Koizumi Cabinet E-mail Magazine No. 235 (May 25, 2006)
[Lion Heart -- Message from Prime Minister Junichiro Koizumi]
Last weekend I visited Noto Peninsula and Kanazawa City in Ishikawa Prefecture and Takaoka City in Toyama Prefecture.
Three years ago in January, I announced the goal of "doubling the number of foreigners visiting Japan by 2010." I want more foreigners to visit Japan, and I think we must turn our country into a place that many more people from abroad would want to visit. With that intention in mind, I set out on this goal.
Since then, in order to "make Japan into a nice place to live and a great place to visit," people who are working hard to promote tourism in tourist spots nationwide have been asked to pursue the goal of "one region, one tourism" in their capacity as "Charisma Ambassadors of Tourism."
Japan has many intriguing and charming facets, including its history, traditions, culture, and nature. If they are presented in clear and easy-to-follow ways, I believe Japanese people and foreigners would enjoy and appreciate Japan's charms. I recall that President Jacques Chirac of France also told me that he felt the same way.
Immediately upon sharing these thoughts last year with Dr. Hayao Kawai, the Commissioner of the Agency for Cultural Affairs, the public including the nation's avid travelers were invited to submit their ideas on travel plans they recommend. Ultimately nearly 800 ideas were received. The Agency for Cultural Affairs then selected plans which best expressed the appeal of travel and introduced them under the title of "My Journey: the Best 100." I am glad that I was able to realize my goal of visiting these places.
The main focus of my latest trip was to visit the place that was selected for the Grand Prix.
The trip started off in Wajima City. Thanks to the creation of Noto Airport, I was able to get there in about one and a half hours by taking a direct flight from Tokyo. In the city, I observed the world renowned Wajima-nuri (lacquered) ware and Kiriko, or giant lanterns used for festivals. I learned a lot on this trip. For instance, I knew that the English word for porcelain ware was 'china,' but I had no idea that lacquer and lacquer works were called 'japan.' Japanese lacquer art and Japanese culture continue to impress me.
I then went to Senmaida in Shiroyone Town. Senmaida is selected as one of Japan's 100 best terraced rice paddies. I had always wanted to see them. It consists of over 1,000 paddies remarkably laid out in tiers along the terrain on a steep slope facing the Sea of Japan. The small paddies are only about the size of half a tatami mat. Each and every rice paddy is irrigated in which lush green seedlings are planted. There are tadpoles swimming in the paddies and pond snails are found too. It felt so good to see such a familiar landscape for the first time in a while.
Even more than the beauty of the landscape, my hat goes off to our forefathers who worked painstakingly to lay out the rice paddies without giving up because of the steep sloping terrain. I heard that four farming households currently cultivate the land but I imagine it must be very hard work. Going there reminded me once again that we must protect these beautiful treasures.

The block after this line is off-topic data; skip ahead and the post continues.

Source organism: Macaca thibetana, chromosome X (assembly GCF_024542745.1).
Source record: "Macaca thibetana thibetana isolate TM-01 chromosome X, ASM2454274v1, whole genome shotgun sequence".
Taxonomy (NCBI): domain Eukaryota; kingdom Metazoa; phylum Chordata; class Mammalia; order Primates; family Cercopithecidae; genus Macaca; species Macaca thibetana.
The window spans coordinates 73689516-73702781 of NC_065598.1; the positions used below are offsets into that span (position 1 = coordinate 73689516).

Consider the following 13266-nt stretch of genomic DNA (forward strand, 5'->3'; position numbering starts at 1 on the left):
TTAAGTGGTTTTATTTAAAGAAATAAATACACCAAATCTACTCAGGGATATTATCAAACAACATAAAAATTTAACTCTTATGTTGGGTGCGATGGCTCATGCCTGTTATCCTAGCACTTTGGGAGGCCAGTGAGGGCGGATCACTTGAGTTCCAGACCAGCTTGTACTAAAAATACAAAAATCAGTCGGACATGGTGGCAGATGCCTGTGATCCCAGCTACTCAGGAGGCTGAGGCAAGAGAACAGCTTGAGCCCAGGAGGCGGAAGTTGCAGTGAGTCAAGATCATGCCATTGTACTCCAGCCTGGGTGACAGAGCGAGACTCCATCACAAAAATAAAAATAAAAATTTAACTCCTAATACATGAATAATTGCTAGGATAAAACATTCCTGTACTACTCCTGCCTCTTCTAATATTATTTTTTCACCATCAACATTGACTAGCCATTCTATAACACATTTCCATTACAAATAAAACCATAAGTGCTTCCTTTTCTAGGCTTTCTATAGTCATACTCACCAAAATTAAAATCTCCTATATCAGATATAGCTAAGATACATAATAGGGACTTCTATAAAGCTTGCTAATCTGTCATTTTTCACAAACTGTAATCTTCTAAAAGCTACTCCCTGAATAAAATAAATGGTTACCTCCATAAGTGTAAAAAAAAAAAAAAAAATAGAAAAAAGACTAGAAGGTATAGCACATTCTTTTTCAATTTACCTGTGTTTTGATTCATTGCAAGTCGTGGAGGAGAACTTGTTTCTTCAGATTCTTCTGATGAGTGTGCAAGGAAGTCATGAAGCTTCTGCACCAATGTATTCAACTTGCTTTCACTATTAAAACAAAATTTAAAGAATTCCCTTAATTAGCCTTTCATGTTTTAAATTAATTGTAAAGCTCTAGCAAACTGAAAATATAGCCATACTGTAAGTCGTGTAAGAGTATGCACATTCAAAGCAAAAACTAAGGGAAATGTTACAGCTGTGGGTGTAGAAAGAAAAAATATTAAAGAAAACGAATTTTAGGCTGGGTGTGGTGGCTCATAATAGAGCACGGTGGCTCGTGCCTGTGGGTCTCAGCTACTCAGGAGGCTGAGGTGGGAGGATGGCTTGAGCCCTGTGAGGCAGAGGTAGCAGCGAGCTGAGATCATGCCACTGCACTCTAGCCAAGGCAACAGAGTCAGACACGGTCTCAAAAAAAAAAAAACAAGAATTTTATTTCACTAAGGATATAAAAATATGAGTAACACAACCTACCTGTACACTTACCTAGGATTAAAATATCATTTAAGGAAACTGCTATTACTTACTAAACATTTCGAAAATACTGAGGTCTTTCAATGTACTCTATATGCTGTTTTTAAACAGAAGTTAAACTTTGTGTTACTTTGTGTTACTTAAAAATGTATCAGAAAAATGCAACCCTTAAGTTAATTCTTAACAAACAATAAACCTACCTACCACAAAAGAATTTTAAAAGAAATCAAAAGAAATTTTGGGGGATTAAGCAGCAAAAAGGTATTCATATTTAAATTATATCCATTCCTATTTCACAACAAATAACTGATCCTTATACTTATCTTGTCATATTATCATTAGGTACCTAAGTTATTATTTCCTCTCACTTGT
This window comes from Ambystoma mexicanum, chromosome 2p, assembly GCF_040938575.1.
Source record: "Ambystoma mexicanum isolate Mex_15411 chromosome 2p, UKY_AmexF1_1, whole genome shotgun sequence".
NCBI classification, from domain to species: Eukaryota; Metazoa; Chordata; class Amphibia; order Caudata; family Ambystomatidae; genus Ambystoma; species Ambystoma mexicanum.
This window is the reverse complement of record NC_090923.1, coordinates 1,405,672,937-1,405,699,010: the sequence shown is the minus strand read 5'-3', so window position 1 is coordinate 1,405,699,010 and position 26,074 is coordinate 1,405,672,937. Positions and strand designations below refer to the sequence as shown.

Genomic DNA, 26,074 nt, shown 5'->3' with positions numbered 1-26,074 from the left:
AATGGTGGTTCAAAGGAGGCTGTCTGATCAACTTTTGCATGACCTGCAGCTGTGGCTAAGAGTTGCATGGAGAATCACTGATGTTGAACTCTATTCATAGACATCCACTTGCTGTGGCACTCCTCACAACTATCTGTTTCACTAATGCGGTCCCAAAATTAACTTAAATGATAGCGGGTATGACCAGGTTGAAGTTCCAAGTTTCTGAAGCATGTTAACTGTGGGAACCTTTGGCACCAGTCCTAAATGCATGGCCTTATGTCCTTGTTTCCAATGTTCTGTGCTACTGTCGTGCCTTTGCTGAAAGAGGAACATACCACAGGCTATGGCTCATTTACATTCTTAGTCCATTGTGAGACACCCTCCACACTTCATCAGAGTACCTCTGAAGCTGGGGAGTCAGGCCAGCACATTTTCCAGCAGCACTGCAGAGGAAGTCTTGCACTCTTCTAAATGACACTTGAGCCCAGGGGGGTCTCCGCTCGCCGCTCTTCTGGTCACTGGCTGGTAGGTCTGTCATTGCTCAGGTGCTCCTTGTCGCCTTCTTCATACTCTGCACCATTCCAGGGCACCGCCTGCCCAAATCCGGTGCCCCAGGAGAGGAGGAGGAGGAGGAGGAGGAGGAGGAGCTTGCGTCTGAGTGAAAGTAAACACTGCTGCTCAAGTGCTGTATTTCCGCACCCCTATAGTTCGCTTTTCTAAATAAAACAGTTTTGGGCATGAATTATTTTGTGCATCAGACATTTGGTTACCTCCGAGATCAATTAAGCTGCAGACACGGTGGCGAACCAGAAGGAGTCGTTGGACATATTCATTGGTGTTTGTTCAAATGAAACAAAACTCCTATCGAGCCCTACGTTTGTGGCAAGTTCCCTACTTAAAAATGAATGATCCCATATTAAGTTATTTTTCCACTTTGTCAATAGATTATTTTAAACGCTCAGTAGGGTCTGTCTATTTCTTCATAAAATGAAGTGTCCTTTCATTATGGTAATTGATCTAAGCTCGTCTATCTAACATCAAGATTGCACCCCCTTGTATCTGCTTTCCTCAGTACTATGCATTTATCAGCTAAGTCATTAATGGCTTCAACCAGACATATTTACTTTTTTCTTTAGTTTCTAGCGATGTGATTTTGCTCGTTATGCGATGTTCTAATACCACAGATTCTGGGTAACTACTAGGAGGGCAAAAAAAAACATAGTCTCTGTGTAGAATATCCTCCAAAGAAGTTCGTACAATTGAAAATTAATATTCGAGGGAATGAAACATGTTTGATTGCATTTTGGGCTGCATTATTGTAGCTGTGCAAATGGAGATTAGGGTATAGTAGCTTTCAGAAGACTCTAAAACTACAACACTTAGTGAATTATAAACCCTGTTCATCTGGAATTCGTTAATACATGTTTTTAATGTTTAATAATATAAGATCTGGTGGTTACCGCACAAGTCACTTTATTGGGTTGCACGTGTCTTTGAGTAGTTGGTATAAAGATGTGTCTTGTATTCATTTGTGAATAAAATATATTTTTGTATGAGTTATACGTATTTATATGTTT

That evening I stayed overnight at the Wakura hot springs that attract many visitors from all over the country. Apparently many tourists from Taiwan have been visiting Wakura in recent years. I was able to soak in the hot springs and enjoy the excellent seafood served in beautiful Wajima-nuri ware.
The next day I traveled to Kanazawa. At the museum of modern literature housed in a red brick building which used to be the former National Fourth Upper Secondary School, I pondered the works of Yasushi Inoue who is said to have spent much of his time on judo when he was a student there. I also toured Kenrokuen garden, a district where samurai residences are preserved, and saw a pottery kiln of Kutani style.
In Takaoka City, I observed historical buildings and streetscape including a mud-walled machiya (townhouse) and compounds of the middlemen for kitamaebune ships that transported such goods as kelp, cloths and rice between Hokkaido and the Hokuriku and Kansai regions during the Edo period.
I saw so many beautiful things during this whirlwind tour and realized that there are many tourism resources in Japan that are waiting to come out of the shadow.
In all corners of Japan each and every region has its own distinctive charms. There are many more things we have to promote. I hope people will think of ways of building a community that will be enjoyed by Japanese people and foreigners and will help revitalize the regions, while valuing Japan's history, traditions, culture, and nature.
Professor Shosaburo Kimura says that "What is vital is to build a community that is women-friendly, safe for the elderly, and easy to navigate for foreigners." I will advance efforts to build Japan as a beautiful, people-friendly, safe and easily comprehensible country.
* The title of this column "Lion Heart" is a reference to the Prime Minister's lion-like hairstyle and his unbending determination to advance structural reform.
- Japan-Malaysia Summit Meeting (May 24, 2006)
- 1st Meeting of the Council for Comprehensive Financial and Economic Reform (May 22, 2006)
- Prime Minister Visits Ishikawa and Toyama Prefectures (May 20 to 21, 2006)
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